Philippines begins Iraq pullout to save hostage
The Philippines began to pull out troops from Iraq Friday to save the life of a Filipino hostage and was promptly accused of giving in to militants by U.S. ally Australia.
Hours earlier, Iraqi police found a headless corpse in the Tigris river dressed in an orange jumpsuit like those often worn by foreign hostages in video tapes released by militants.
"The Philippine government has recalled the head of the Philippine humanitarian contingent in Iraq. He is leaving Iraq today with 10 members of the Philippine humanitarian contingent," Foreign Affairs Secretary Delia Albert said in a televised broadcast.
Washington had tried to persuade its Asian ally not to bow to the demands of militants who threatened to kill Filipino truck driver Angelo de la Cruz. Some analysts said the pullout would severely strain Manila's relations with Washington.
Australian Prime Minister John Howard said caving in to militants' demands would not give Manila immunity from attack.
"I don't want to be harsh on a friend but ... it's a mistake and it won't buy them immunity," he told Australian radio.
"It's a wretched state of affairs, but if you give in, you won't stop it happening again -- you will invite people to do it with increasing severity."
De la Cruz told his family in a videotaped message he would be returning home. "Wait for me, I'm coming back to you," Al Jazeera said in its translation of his remarks Thursday.
But the group holding him said it would only free him after Manila withdraws its last soldier, a statement read by the Arabic satellite channel said.
In the village of Mexico north of Manila, relatives prepared a homecoming for the father of eight.
Men from the village set up a big tent and posted signs to de la Cruz's house. The area was decked out with yellow ribbons.
"We just want him to be able to go home," said his younger sister Beth Cayanan.
HEADLESS BODY FOUND
Bulgaria watched a deadline for the execution of a Bulgarian hostage pass without news Wednesday but stood firm on its pro-U.S. policies and refused to pull out its troops.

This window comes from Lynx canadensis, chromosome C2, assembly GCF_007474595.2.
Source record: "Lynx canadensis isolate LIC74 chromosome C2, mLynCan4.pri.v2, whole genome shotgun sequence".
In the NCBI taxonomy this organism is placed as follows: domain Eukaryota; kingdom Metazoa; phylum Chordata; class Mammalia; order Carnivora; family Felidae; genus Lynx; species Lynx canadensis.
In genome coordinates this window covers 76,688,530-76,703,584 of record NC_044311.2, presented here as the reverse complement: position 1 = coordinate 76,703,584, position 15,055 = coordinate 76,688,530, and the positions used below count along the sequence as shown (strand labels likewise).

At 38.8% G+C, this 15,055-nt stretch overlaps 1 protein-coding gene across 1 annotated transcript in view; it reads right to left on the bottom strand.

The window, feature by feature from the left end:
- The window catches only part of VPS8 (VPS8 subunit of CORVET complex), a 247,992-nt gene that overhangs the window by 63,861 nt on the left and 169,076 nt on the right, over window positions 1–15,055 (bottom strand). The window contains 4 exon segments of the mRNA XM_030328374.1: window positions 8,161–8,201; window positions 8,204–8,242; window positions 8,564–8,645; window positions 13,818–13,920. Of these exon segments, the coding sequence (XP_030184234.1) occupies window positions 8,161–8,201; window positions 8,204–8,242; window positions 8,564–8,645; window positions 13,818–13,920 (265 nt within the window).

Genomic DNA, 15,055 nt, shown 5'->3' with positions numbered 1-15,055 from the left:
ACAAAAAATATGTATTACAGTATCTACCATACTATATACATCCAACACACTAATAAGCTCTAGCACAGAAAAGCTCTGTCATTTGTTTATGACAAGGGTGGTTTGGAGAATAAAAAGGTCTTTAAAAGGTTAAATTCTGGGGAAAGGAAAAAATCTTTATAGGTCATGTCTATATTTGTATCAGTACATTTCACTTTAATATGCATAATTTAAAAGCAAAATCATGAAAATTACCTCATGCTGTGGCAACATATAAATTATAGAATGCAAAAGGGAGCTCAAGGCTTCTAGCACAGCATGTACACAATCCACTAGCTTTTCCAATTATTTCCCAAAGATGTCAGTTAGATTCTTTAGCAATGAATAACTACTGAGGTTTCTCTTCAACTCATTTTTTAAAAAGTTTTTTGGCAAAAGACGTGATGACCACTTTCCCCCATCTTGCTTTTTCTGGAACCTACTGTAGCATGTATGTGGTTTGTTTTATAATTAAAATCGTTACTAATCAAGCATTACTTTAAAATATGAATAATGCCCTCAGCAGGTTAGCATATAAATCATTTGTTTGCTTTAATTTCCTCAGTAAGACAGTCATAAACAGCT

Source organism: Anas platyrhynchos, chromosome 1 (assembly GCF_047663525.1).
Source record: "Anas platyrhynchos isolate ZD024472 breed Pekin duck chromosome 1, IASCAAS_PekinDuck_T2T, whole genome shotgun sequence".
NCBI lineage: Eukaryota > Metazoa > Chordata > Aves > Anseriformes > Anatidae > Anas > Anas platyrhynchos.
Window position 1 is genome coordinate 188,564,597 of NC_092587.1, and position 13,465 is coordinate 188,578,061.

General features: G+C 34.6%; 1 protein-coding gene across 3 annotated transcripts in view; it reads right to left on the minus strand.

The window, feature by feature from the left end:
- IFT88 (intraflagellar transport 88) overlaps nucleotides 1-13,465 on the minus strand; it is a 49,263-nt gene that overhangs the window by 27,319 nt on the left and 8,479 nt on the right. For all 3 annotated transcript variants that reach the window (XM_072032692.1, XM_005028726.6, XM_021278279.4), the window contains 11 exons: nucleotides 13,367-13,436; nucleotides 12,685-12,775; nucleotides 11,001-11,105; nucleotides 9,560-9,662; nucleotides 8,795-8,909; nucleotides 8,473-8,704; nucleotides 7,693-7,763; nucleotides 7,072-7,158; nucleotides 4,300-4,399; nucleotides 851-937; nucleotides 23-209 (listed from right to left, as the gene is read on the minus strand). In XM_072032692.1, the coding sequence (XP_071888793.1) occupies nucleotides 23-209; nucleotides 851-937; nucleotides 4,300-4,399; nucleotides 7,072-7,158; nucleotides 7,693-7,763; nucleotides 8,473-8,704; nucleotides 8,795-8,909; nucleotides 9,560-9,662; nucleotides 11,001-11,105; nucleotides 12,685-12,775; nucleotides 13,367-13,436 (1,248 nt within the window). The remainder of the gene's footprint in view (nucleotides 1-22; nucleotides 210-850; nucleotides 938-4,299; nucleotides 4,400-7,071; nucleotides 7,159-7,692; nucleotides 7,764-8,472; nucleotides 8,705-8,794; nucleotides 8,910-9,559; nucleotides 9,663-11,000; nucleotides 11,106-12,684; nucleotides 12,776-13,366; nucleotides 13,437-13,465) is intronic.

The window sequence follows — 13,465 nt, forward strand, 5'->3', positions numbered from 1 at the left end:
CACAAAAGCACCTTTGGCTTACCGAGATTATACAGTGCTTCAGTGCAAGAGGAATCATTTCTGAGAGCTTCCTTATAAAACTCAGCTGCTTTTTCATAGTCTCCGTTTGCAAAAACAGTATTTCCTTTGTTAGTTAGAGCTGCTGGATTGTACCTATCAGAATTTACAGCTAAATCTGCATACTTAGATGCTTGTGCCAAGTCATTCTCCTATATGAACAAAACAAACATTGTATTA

Militants linked to al Qaeda ally Abu Mussab al-Zarqawi have killed one of two Bulgarian truck drivers held hostage and are threatening to execute the second.
Guerrillas holding an Egyptian truck driver Thursday gave his Saudi employers 48 hours to show they would meet demands to quit Iraq. The Saudi transport company has said it would pull out to save the driver from execution, but has not given a date.
The U.S. military said Iraqi police had pulled a headless body out of the Tigris River Wednesday night, but could not confirm whether it was one of the missing hostages.
"The body had been decapitated. It was dressed in an orange jumpsuit," a military spokeswoman said.
Guerrilla video tapes of foreign hostages in Iraq have often shown them wearing orange jumpsuits, which are typical of U.S. jails and associated around the world with images of Muslims detained at Guantanamo Bay.
In a blow for another U.S. ally, British Prime Minister Tony Blair lost a key parliamentary by-election and narrowly avoided another in the wake of a damning report into the government's use of intelligence on Iraq.
Both Leicester and Birmingham, where the elections were held, have large Muslim communities, making them prime candidates for an anti-war backlash.
NEW SPIES TO TACKLE INSURGENCY
Iraq's interim prime minister announced the formation of a new spy agency to tackle the militants Thursday.
Iyad Allawi said he hoped the General Security Directorate would infiltrate and expose those behind an insurgency that has raged since U.S.-led forces toppled Saddam Hussein last year.
"We are determined to bring down all the hurdles that stand in the way of our democracy," Allawi told a news conference. "Terrorism will be terminated, God willing."
Hours earlier in the town of Haditha, officials said 10 people were killed and 40 wounded when a car bomb exploded near the main police station. The blast damaged a municipal building and a bank in the town, 200 km (125 miles) northwest of Baghdad.
A car bombing in Baghdad Wednesday, which killed 11 people, was the first big guerrilla attack in the capital since the interim Iraqi government took over from U.S.-led occupiers on June 28.
Allawi said security was improving despite fresh attacks.
The prime minister did not give specific details on what functions the new security body would carry out, but he said it would function under the judicial system.
For many Iraqis a new spy agency may have overtones of the Mukhabarat, Saddam's feared domestic intelligence agency which for decades kept tight tabs on the nation, but Allawi said it was for the good of the country.